At this time of year, thoughts of grass return.

This was given extra impetus by the article in The Scottish Farmer, March 6, issue: 'Consideration required for grass reseeding 2021' and I was particularly interested in the grass seed mixture sown by Johnny Watson’s grandfather in the 1950s.

I don’t go back as far as that, but it compares with what I sowed at Rawburn in 1972:

1950s Mixture:

18lb Perennial ryegrass

4lb Italian ryegrass

7lb Cocksfoot

4lb Timothy

½lb Rough stalked meadow grass

¼lb Crested dogstail

1¼lb Trefoil

3½lb Red clover

1lb White clover

½lb Alsike clover


40 lb/acre

My mixture 1972:

10lb Perennial ryegrass

6lb Italian ryegrass

6lb Cocksfoot

2lb Timothy

2lb Rough stalked meadow grass

8lb Meadow fescue

2lb Red fescue

2lb Red clover

2lb White clover

1 lb Ribgrass


41 lb/acre (three-quarter sowing if undersown)

These mixtures were based on the 'Cockle Park' mixture which was widely sown in South-east Scotland.

The work done by Professors Somerville, Middleton and Gilchrist, at Cockle Park Farm, run by Newcastle University, in rejuvenating derelict pastures which had been abandoned to weeds during the 1930s depression was of paramount importance in feeding a hungry nation in the post war period.

Of particular importance was the introduction of Kent Wild White Clover, which was boosted by a cheap by product of the then huge British Steel industry, basic slag.

Slag provided primarily phosphate but also lime, sulphur and trace elements. Farmers at that time spread it for the phosphate content however, after steel making changed and slag became unavailable, their successors learned of the importance of those minor elements which had previously been overlooked.

It is almost impossible to estimate how much graziers owe to those pioneers of grassland production. Professor H Cecil Pawson wrote a fascinating history of Cockle Park Farm.

Titled just that, it was published in 1960 and is now difficult to find. Not only are the experiments and grazing trials described in detail, but of particular note is the way that the knowledge is imparted to farmers in a manner that was simple and effective.

The seeding, fertilizer programme and the stock carrying capacity were illustrated in pen and ink pictorial diagrams which would be easily understood by even the most resistant to reading.

When I left Rawburn in 1993, I had simplified the mixture to 22lb diploid perennial ryegrass, 7lb tetraploid perennial ryegrass, 5lb cocksfoot, 5lb Timothy, 2lb wild white clover. The total amount sown was the same as 20 years previously.

Since then, it has developed into a mixture of perennial ryegrass, Timothy and white clover. This year, we have dropped the clover.

I am disappointed at this, but my son thinks that our reseeds aren’t lasting as long as they should as the clover is choking out the grass. No doubt this is exacerbated by the high numbers of sheep and cattle we carry.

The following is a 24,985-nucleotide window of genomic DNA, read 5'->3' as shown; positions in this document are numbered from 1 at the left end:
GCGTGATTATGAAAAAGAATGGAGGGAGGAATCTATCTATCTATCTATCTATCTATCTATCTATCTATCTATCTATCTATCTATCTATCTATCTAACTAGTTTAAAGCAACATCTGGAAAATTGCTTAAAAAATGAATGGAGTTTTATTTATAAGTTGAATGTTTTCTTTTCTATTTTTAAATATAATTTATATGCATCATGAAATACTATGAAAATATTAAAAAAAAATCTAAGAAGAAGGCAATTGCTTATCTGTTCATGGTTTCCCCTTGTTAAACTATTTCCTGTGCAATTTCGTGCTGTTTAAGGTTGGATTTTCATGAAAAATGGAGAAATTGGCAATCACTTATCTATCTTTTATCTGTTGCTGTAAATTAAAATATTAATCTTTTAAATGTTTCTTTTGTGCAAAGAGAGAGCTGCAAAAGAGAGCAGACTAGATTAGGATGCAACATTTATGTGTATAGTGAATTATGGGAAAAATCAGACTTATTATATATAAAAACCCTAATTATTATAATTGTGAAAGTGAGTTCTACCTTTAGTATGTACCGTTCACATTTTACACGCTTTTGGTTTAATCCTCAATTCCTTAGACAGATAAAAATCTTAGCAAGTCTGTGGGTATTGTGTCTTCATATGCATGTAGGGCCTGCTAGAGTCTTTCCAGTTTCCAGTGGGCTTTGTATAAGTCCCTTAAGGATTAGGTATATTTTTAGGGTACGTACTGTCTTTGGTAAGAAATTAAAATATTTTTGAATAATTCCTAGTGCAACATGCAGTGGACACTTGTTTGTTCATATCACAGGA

For many years we have sown red clover and late perennial ryegrass in the fallow ground. It keeps it tidy, makes a cheap and good crop of silage, even when cut in mid-July and we get a second cut after that. The pasture then makes good grazing for the tup hoggs up to Christmas.

When its ploughed out after four years, we hope for some residual benefit to soil structure and fertility.

Throughout my lifetime, grassland research and development has concentrated on ryegrass and clover. Many of the grasses we used to sow have been left behind.

Ryegrass certainly responds well to bagged fertiliser, has a range of heading dates and a high sugar content. It does get less competitive over time, which necessitates reseeding and is shallow rooted so doesn’t do as well as cocksfoot and the fescues in periods of drought.

Perhaps it is now time to re-consider using some of the discarded grass varieties in our mixtures. At a time when ploughing, with its release of carbon from the soil, is being seen as contributing to climate change, it must be relevant that some of the old grasses were extraordinarily persistent and long lasting.

One of the interesting grasses in the mixture recommended by Johnny Watson’s grandfather was crested dogstail. I remember when I was a boy, my father – who, like me, had a passionate interest in grass – pointing out crested dogstail in one of our fields. It took over every field we had as the good grasses dwindled.

My dad remarked that he had never sown an ounce of it in his life. He bought the seed mixture, which he specified, from either of two local merchants, Carmichaels of Coldstream and John Dun and Co, in Galashiels, whichever gave the best quote.

He had tried seed from the nationally well-known merchants. It was more expensive and, as far as he could see, no better. Grazing fields received no fertiliser other than lime and slag and the stocking rate for young grass was 2½ ewes and twins to the acre.

He reckoned that cows never made much profit and their main benefit was keeping the grass right for sheep. Other than to control thistles, grass was never topped. The cows did that.

When we moved to the low ground farm of Roxburgh Mains in 1993, grass was part of a rotation and wasn’t down for as long as on the hill farm. I greatly increased the nitrogen fertiliser and for some years added a mixture of trace elements.

Almost certainly, the latter did the livestock good, but the benefits were difficult to quantify. The decade long period from 1996 was one of poor profitability, so it like every other cost without very obvious benefits was cut.

Since then, we buy nitrogen with added sulphur and maybe we should be looking again at the trace elements. It is just so easy and probably bad practice in times of climate change to mask poor livestock performance at grass by feeding more out of the bag.